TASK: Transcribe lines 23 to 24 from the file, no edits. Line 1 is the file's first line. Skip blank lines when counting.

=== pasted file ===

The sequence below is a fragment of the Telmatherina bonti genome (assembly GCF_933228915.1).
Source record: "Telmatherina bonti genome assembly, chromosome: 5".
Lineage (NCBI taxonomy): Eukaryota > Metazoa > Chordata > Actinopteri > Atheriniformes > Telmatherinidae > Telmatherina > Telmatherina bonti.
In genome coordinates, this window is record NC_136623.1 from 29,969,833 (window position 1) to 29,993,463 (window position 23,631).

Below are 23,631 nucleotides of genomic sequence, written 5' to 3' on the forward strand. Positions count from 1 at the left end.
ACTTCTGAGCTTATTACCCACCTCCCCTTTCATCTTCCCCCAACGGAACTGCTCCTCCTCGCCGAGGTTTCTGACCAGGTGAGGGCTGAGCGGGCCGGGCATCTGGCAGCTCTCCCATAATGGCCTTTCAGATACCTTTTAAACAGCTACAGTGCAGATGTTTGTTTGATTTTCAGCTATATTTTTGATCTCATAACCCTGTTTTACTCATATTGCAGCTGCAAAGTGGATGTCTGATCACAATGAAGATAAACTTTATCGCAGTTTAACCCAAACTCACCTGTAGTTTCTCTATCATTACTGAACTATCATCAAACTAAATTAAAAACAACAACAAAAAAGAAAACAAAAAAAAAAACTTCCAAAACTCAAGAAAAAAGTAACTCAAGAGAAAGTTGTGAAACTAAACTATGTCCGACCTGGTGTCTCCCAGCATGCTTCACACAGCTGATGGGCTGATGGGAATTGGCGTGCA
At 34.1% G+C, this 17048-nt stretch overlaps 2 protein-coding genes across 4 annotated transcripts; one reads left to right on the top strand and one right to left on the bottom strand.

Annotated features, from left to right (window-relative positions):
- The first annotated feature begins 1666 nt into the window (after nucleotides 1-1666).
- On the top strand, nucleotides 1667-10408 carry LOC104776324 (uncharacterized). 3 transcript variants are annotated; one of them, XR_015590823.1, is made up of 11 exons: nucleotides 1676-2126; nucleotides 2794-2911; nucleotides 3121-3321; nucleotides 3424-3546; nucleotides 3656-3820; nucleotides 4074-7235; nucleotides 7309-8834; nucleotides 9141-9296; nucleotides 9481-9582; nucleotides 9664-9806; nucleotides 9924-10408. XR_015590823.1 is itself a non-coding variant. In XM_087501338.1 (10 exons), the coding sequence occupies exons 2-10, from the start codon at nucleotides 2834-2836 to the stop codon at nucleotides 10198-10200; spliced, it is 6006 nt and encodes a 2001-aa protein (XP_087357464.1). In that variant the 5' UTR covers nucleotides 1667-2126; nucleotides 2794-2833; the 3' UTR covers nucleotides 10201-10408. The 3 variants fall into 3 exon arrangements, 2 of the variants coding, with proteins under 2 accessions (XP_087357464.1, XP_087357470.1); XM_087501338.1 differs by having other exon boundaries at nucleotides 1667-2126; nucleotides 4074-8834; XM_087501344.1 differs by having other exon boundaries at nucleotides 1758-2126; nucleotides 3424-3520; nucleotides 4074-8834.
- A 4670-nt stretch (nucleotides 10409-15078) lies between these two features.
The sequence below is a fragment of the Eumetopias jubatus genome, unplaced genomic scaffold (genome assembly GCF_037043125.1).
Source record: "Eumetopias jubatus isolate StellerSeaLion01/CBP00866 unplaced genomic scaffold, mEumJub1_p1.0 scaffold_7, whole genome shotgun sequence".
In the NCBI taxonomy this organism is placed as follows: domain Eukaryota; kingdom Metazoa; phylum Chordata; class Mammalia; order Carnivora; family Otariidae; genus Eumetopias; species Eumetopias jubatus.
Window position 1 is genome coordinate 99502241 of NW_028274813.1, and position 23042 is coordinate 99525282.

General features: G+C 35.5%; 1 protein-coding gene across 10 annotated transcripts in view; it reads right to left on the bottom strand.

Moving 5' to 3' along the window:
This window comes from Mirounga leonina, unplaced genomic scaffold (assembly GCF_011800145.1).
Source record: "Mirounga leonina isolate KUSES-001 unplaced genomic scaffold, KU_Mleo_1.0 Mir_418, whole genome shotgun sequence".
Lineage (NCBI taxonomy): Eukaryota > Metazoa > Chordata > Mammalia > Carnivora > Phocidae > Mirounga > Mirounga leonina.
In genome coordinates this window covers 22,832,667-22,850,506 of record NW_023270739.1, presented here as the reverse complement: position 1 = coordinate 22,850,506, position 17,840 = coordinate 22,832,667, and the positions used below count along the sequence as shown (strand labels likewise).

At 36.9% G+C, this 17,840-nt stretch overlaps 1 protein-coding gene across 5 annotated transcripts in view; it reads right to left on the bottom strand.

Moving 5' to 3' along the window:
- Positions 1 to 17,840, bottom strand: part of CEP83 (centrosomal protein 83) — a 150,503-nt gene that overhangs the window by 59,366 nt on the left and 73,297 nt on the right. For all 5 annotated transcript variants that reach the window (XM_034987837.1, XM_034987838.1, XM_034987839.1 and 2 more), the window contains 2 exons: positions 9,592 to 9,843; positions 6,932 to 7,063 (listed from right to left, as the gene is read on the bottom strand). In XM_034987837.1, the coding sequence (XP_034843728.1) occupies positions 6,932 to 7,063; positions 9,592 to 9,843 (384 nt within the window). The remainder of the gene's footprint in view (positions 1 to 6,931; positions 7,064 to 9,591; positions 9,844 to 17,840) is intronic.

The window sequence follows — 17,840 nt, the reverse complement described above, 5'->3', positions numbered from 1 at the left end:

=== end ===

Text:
Moving 5' to 3' along the window:
- Positions 1 to 17,840, bottom strand: part of CEP83 (centrosomal protein 83) — a 150,503-nt gene that overhangs the window by 59,366 nt on the left and 73,297 nt on the right. For all 5 annotated transcript variants that reach the window (XM_034987837.1, XM_034987838.1, XM_034987839.1 and 2 more), the window contains 2 exons: positions 9,592 to 9,843; positions 6,932 to 7,063 (listed from right to left, as the gene is read on the bottom strand). In XM_034987837.1, the coding sequence (XP_034843728.1) occupies positions 6,932 to 7,063; positions 9,592 to 9,843 (384 nt within the window). The remainder of the gene's footprint in view (positions 1 to 6,931; positions 7,064 to 9,591; positions 9,844 to 17,840) is intronic.